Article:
Sadly, when it comes to outdoor adventure and physical endurance, I think we often underestimate our kids.  We tend to set the bar incredibly low and then hold them back because we’re afraid of bears, boogiemen, and whining.  But kids are biologically designed to move and challenge their bodies.  We give them opportunities to do this for short periods through organized sports—which is great—but modern kids rarely have chances to push their physical limits for long periods of unstructured, outdoor adventure the way our ancestors did for thousands of generations.  Our ancestors moved, kids included, often covering several hundred miles each year—and our bodies are designed for it.  Walking long distances over difficult terrain is good for us.

Perhaps most importantly, I know there will only be this fleeting moment in my life when my sons are on that teetering edge between childhood and adolescence—old enough now to venture bravely into this magical world they inhabit, yet still young enough to hold my hand occasionally, to sit with their bodies snuggled against me and stare entranced at a sunset burning orange and red across alpine ridges… young enough still to want to spend a month in the mountains with their old mom and dad. 

I want to seize this time with them and do something big with it.  I don’t want to watch it slip quickly past, disappearing forever into the murky shadows of memory, without grabbing it fully in my two hands and charging into the beautiful briefness—my eyes wide open to every shift of light and color, my heart open to each and every one of life’s crazy, wonderful, mixed-up feelings.

An adventure will be good for all of us at this point in our lives.  I know I need one, and I think Pam does too.  Our lives are blessed, and we’re thankful for all the gifts we’ve been given, but more than a decade of careers, parenthood, and the inescapable routines that accompany them have numbed us somehow, or at least worn us out a little.  And I feel a deep need to do something large, something that will stir an old fire that still smolders somewhere in the marrow of my bones, something that will slow me down while waking me up, something to shake away patterns of living and enliven all my senses to the mysteries of being.  I want my kids to know that person—dive into an alpine lake with him, sleep uncovered beneath an endless, star-filled sky with him, stand on top of the world with him and shout because life is just so damn wonderful!

Thomas Jefferson once wrote, “I have known some great walkers and had particular accounts of many more; and I never knew or heard of one who was not healthy and long lived.”  Years later John Muir wrote, “Everybody needs beauty as well as bread, places to play in and pray in, where nature may heal and give strength to body and soul.”  I want my kids to understand and appreciate the important scientific and environmental legacy of heroes like these, so I’m taking them walking.  They may whine.  In fact, I’ll be amazed if they don’t.  But I know for certain they will also find some new magic in living, and I can’t wait to share it with them.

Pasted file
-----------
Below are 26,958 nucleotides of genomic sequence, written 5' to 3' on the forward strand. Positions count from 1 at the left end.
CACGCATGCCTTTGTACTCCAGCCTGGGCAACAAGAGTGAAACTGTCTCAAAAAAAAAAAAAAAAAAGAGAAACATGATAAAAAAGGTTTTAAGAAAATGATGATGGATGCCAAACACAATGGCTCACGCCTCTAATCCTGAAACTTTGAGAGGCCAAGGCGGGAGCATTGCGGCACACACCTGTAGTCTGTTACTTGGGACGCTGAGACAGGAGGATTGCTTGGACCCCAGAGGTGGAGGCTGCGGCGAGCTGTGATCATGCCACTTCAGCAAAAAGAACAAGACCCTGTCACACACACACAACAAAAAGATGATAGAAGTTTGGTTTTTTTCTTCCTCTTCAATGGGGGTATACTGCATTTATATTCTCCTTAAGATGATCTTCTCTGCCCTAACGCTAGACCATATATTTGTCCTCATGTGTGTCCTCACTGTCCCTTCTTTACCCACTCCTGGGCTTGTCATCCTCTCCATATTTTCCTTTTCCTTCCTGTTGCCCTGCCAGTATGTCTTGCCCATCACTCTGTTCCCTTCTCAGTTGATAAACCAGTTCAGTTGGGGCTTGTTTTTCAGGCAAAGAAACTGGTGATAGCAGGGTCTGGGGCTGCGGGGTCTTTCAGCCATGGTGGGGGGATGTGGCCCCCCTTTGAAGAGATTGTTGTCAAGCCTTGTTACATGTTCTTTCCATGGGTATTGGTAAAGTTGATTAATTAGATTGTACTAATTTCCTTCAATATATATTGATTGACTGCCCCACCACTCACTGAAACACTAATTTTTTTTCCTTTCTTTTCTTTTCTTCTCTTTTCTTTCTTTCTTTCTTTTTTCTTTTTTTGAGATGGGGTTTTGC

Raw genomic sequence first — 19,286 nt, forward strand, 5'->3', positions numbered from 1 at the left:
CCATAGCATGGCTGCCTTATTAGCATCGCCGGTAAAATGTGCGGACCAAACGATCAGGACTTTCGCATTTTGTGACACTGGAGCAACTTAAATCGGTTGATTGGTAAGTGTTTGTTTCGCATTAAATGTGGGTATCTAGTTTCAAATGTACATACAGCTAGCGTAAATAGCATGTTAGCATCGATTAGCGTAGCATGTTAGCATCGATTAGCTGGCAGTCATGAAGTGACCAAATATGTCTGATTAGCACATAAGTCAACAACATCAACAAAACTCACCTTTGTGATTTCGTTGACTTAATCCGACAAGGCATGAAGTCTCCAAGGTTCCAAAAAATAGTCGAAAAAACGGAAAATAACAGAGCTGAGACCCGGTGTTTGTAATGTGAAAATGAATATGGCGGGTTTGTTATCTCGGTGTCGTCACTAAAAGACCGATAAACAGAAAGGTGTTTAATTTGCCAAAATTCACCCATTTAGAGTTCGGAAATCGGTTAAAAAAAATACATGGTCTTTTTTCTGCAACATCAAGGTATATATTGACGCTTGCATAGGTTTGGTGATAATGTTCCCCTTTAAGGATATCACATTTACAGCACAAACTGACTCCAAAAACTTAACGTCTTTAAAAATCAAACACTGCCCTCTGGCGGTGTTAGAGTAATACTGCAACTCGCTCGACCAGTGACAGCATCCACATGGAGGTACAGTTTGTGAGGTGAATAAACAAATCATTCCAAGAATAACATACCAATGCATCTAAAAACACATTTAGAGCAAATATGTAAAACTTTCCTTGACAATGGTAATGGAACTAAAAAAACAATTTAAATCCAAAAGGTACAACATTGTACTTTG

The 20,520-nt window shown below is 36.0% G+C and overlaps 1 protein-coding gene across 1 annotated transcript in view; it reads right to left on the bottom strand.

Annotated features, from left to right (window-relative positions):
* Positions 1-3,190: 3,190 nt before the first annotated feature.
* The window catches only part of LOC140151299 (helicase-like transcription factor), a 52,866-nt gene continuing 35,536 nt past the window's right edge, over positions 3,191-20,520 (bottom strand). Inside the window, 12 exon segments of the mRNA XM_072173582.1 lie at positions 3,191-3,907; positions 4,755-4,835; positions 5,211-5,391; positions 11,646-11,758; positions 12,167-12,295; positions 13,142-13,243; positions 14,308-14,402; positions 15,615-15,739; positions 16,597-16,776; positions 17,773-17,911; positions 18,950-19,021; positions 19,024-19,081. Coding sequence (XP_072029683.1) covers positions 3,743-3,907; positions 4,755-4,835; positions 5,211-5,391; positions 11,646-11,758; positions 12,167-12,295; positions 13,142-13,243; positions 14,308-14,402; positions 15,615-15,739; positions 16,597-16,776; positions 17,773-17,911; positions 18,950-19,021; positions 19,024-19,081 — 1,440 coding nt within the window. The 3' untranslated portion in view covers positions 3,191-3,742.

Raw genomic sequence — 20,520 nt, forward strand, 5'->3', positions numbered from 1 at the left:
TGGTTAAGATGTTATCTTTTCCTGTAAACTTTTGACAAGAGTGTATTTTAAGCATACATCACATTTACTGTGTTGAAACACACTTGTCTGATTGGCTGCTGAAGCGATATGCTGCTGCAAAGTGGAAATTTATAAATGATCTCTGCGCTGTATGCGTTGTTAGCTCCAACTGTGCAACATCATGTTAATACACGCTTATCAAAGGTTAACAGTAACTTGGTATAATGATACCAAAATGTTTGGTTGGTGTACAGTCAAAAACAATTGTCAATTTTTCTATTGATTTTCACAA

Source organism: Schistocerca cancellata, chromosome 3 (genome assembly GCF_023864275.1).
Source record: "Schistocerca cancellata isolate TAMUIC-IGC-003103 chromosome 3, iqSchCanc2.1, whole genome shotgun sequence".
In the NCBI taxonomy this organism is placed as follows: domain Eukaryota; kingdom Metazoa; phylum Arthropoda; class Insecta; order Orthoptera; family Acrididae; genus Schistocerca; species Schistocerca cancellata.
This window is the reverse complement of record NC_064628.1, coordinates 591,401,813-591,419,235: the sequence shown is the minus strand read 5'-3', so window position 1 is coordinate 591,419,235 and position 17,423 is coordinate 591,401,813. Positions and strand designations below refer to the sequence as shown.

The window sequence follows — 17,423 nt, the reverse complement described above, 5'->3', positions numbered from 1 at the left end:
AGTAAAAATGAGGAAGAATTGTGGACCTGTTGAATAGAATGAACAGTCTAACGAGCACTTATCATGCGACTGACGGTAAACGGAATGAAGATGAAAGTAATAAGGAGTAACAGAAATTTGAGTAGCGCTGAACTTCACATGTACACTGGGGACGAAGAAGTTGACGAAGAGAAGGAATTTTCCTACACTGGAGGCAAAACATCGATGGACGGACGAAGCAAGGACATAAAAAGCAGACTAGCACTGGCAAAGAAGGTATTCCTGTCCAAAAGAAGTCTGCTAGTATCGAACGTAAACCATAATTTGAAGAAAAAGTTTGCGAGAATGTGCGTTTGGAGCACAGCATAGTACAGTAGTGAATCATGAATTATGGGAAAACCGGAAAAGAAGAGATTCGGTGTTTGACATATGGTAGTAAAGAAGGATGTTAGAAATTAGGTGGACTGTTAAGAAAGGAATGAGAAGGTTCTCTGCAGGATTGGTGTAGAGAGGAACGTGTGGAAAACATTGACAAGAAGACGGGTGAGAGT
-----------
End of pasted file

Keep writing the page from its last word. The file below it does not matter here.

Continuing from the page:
Thursday, February 7, 2013

We've Got Some Big Feet!

The global human population has topped 7 billion people.  There are more than 315 million of us living in the United States alone.  Those are big numbers.  They’re hard to wrap your mind around.  What are the implications of that many people running around the planet?

Here are a few facts to chew on:

  • In the United States, each of us will throw away approximately 29,700 pounds (almost 15 tons) of plastic food packaging during our lifetimes.  We’ll each drink our way through an average of 43,371 soda cans.  Together we throw away 60 million plastic bottles and 100 million aluminum and steel cans every day.  That’s enough cans to build a new metal roof over New York City every single day!
  • The average American will send 64 tons of waste to landfills over the course of a lifetime.  As a nation, we generate 246 million tons of landfill waste every year.
  • The average baby in the United States uses 3,796 diapers.  If you consider the ingredients that go into manufacturing those diapers, then each child’s diapers alone are responsible for the consumption of 1,898 pints of crude oil, 715 pounds of plastic, and 4.5 trees.  Each year, we throw away a combined 18 billion diapers in the United States alone.  That’s enough diapers each year to stretch around the world 90 times.  And the average diaper will take more than 500 years to degrade.
  • The average American will use 285 tons of coal in a lifetime.  The United States accounts for approximately 5% of the world’s population, but we use more than 25% of the world’s energy.
  • By our first birthday, those of us born in America will already be responsible for more carbon dioxide emissions than a person in Tanzania will generate in a lifetime.  We are responsible for 5 times more carbon emissions than the average Frenchman and 20 times more than the average Indian.
  • We burn through more than 10,500,000 barrels of oil a day just to run all the cars in the United States.
  • Over the span of an average lifetime, we’ll lose more than 93 million acres of open space to development in the United States.  That is a chunk of land equivalent to the size of Montana.  We lose approximately 2 acres of open space every minute of every day.
  • If everyone in the world lived like Americans, we’d need more than 4 planets to meet our natural resource needs and absorb our waste and pollution.
  • Earth has been around for more than 3.8 billion years.  Humans are no more than newborns in comparison.  If we imagine that the planet is one day old, then humans have existed on it for just a few seconds.

Wow!  We’ve changed the planet in a big way in a relatively small amount of time.  But we can learn to reduce our footprint.  For some ideas on how to start, check out these tips from the Center for Sustainable Economy.

The facts listed above are demonstrated in National Geographic’s video Human Footprint.  It’s worth watching.

As always, go outside and get mud on your feet… just step lightly.

J. S. Kapchinske is the author of Coyote Summer.